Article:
Kyle stared at me.
Suddenly I noticed something crazy—he wasn’t too bad-looking. I’d never noticed his eyes behind those Milton glasses, and even since he’d lost them, I hadn’t, because I’d never taken the time to stare at his face. Not until then. He had pretty eyes. I remembered how often people would praise and compliment him, saying how cute he was as a child.
After all, my theory could have been right.
If Misty were indeed a cougar looking for teenage boys online, it might not have been such a stretch for her to like him after his makeover pictures were posted. Misty reached out and they hooked up online—that wasn’t entirely implausible.
“Detective Lake came over this morning and told us,” Mom explained weakly. “He said one of our neighbors saw her entering our house…”
Kyle stared at her as if a million thoughts were ricocheting like stray bullets inside his head.
“He’s investigating the connection between her and the cyber criminal who stole our money.”
I jumped back in, studying Kyle’s face. “We might be the prime suspects for her murder!”
“No, we’re not,” Mom’s ghostly eyes spun over to me and lingered a bit longer than I wished.
Kyle grabbed his backpack. “Can I put my stuff in my room now?”
Mom nodded, “Sure…”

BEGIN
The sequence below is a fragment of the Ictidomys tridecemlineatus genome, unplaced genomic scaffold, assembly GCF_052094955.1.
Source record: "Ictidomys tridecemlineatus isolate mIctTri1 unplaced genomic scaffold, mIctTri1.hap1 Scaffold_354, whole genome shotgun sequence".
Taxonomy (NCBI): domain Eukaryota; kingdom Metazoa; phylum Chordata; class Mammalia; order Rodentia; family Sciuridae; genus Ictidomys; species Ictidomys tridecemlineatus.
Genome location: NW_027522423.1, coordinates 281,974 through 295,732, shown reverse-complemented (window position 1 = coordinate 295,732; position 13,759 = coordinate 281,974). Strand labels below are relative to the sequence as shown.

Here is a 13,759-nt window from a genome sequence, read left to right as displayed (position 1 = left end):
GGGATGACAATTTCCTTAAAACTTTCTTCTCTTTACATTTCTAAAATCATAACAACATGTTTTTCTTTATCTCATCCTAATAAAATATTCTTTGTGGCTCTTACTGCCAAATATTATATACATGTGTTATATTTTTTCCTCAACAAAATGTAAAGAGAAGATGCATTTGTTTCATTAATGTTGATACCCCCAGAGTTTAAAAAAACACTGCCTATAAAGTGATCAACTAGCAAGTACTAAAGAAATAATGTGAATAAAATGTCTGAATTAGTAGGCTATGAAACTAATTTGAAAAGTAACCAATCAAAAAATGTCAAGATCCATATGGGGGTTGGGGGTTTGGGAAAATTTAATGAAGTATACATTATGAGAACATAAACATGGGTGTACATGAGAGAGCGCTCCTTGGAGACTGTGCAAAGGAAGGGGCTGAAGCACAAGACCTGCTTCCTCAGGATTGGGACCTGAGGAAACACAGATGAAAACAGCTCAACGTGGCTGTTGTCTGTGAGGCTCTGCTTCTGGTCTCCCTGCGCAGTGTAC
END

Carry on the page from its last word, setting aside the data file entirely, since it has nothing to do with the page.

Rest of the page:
He got up. To me, it looked like he wanted to escape the conversation.
My phone vibrated.
I’ll tell u later.
It was a text from Sophia.
After Chief Deputy Harris had taken Sophia in for questioning, Zoe and I had kept texting her but we hadn’t gotten one response. Now she finally returned our texts, using only a quick, one sentence reply. It was better than nothing though. At least, I now knew she was okay.
I turned to Mom. “Jerry’s dad came to school today, by the way.”
Mom looked at me powerlessly, as if there were no more room left in her brain for any other news.
“He took Sophia to the station for questioning.” I said as I responded to Sophia’s text.
I flinched at the loud voice coming from the hallway.
Kyle marched out of his room and stopped in front of me. His eyes were frozen, looking directly at me. Mom and I looked at him surprised, caught off guard. He’d never said a single word that loud.
I supposed he could hear us through the door. He’d probably always been able to hear us and simply ignored us when we thought he couldn’t hear. Jerk.
“Why?” He barked in my face.
“Relax, you’re scaring me.”
“Why?” He repeated, pressing harder as if he didn’t hear me.